Holgorsen has been universally praised for his gumption to play for the win rather than the tie, but he said Saturday that the decision was made way in advance of the final score. Momentum and the way the Mountaineers were handling the Texas defense had factors in the end-of-game decision, as well.

"I told the guys on the sideline before we got the ball, 'Guys, let's go down and score and we'll go for two and win this thing,' " Holgorsen said. "They went out there and believed it. They came to the sidelines after we scored and already knew what our two-point play was going to be."

TCU heads to Morgantown after outlasting Kansas State at home 14-13 last Saturday when the Wildcats missed a PAT attempt late in the game. After a stretch of three straight losses, a series of injuries and some just plain ole bad play, the Horned Frogs (4-5, 2-4 in Big 12 play) were pleased they finally had the ball bounce their way for a change.

TCU has still never lost four consecutive games in the Gary Patterson era in Fort Worth.

The Horned Frogs have struggled to force turnovers this year but produced three against the suddenly hapless Wildcats, marking the first time it's been on the winning side of the turnover equation since its season opener over Southern.

"Finally, we got a little luck," Patterson said. "We'll take it one at a time. It was kind of like Santa Claus hopes I had a good year because it hasn't been very good for me to be honest with you up to this point -- on or off the field."

Despite the number of injuries to their defensive backs, the Horned Frogs still have the Big 12's top-ranked pass defense, allowing 190.7 yards per game. West Virginia has the second-most explosive pass offense in the conference behind quarterback and Heisman hopeful Will Grier.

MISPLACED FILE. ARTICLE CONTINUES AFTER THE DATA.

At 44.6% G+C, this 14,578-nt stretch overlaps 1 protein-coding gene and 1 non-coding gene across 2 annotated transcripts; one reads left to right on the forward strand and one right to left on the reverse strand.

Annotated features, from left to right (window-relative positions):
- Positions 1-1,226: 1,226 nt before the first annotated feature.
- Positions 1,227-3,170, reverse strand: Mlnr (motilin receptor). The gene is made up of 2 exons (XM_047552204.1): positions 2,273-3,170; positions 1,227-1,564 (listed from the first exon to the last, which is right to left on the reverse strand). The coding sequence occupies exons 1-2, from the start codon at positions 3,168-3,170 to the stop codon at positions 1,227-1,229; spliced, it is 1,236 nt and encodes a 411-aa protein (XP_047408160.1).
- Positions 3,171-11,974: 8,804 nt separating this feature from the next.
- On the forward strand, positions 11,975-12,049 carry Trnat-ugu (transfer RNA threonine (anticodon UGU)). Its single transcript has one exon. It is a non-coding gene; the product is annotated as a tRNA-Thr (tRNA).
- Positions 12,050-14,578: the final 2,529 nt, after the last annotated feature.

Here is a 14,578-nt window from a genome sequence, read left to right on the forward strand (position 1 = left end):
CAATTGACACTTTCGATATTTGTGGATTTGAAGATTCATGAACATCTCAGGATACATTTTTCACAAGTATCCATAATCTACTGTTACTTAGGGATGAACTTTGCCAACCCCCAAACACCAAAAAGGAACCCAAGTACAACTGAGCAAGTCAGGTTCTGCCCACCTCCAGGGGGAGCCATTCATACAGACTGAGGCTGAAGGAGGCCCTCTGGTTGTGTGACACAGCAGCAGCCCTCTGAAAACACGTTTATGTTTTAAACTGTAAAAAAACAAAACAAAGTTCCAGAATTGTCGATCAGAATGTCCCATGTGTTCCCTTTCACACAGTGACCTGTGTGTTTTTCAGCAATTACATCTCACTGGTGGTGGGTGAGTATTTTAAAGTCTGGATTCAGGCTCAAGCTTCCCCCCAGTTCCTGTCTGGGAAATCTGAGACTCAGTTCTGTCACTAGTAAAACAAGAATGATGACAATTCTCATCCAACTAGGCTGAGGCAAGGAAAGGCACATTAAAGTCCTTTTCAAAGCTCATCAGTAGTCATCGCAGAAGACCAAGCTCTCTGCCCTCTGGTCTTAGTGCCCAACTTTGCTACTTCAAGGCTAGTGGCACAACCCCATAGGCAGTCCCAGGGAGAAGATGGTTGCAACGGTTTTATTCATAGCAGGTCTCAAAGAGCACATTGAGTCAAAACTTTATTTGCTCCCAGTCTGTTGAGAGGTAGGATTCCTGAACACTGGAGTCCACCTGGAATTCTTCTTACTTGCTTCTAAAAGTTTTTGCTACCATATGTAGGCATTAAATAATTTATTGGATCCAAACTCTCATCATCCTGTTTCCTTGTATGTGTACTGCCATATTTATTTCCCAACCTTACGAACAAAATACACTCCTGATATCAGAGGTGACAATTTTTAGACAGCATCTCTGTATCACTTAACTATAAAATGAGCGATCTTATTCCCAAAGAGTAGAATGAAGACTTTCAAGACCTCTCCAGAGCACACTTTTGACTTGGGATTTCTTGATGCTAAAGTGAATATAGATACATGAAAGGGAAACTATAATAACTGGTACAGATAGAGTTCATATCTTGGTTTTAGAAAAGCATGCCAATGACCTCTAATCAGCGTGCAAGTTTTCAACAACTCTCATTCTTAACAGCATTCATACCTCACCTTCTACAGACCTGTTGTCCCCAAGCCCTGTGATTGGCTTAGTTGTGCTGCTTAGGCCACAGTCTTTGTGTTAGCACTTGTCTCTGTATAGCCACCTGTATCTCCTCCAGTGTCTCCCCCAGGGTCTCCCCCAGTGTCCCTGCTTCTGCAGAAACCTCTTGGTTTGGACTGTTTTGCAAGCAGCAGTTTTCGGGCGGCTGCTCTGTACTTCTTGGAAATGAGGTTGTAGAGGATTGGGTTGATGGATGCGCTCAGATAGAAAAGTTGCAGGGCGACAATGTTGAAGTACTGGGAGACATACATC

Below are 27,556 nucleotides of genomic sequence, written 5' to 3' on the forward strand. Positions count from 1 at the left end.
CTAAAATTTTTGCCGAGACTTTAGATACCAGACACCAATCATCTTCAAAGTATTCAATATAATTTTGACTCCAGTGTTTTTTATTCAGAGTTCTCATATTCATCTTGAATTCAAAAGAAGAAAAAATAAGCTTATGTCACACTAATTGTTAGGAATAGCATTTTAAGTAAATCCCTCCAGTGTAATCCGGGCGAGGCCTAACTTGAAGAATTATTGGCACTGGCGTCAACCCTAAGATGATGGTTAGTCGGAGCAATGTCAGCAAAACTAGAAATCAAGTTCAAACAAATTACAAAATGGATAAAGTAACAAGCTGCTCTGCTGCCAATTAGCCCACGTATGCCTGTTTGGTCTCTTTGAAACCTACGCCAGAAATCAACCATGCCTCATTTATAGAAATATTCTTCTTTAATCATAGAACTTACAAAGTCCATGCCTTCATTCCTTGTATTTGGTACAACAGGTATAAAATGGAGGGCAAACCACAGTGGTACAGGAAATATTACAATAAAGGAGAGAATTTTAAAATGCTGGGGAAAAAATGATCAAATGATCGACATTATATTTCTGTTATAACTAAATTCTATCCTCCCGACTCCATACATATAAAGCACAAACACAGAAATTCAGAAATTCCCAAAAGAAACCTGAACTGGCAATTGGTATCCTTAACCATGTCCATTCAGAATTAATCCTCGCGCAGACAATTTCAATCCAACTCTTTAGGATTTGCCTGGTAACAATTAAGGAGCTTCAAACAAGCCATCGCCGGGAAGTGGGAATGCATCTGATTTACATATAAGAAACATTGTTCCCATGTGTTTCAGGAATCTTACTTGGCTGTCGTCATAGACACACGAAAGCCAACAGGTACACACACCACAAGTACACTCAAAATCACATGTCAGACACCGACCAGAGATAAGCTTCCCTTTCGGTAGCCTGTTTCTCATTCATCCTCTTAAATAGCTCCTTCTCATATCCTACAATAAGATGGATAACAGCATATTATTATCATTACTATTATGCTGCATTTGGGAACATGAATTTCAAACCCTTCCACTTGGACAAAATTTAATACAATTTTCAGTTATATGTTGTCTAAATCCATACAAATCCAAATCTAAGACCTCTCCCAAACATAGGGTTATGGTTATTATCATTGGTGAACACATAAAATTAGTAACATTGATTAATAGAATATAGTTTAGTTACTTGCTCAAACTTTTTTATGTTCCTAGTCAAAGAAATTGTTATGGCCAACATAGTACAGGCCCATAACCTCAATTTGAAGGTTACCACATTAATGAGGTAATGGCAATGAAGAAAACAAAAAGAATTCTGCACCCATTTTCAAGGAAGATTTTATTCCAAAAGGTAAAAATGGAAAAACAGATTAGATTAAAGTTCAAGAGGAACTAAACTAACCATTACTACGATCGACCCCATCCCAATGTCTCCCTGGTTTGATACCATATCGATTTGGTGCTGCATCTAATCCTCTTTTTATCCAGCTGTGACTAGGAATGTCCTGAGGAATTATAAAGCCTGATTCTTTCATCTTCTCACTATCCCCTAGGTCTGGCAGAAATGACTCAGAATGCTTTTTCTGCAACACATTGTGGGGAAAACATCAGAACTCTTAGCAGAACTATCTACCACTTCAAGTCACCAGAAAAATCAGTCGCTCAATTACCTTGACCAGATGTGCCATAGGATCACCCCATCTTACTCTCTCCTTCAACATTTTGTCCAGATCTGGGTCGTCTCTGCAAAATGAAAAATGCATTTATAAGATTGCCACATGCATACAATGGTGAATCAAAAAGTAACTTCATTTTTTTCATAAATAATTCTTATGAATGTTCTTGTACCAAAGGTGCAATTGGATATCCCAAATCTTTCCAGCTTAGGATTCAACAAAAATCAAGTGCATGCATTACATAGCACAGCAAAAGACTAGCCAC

Something has to give on Saturday.

"Obviously we've been playing some people that throw the football," Patterson said. "I don't know if we've played anybody to this point that throws like they do. They have a lot of weapons."

For a team that used to winning but went the entire month of October without a victory, last Saturday's result may mark a turnaround to the season.

TCU needs to win two of its final three games to earn a bowl spot, but the road dustup versus West Virginia may be too tough of a hill to climb. It's more realistic that the Horned Frogs can win at Baylor and then at home against Oklahoma State.

West Virginia and TCU are facing each other for the eighth time with the Horned Frogs holding a 4-3 series lead. All but one meeting has come since the schools began Big 12 play together in 2012. The road team won the first three meetings in the Big 12 series with each game decided on the final play.

Prior to 2012, the only previous game between TCU and West Virginia was a 31-14 Mountaineers' win in the 1984 Bluebonnet Bowl in the Astrodome in Houston. The home team has won the last three games.

Updated November 6, 2018

Sports Data API Powered by STATS © 2018 by STATS.
Any commercial use or distribution without the express written consent of STATS is strictly prohibited.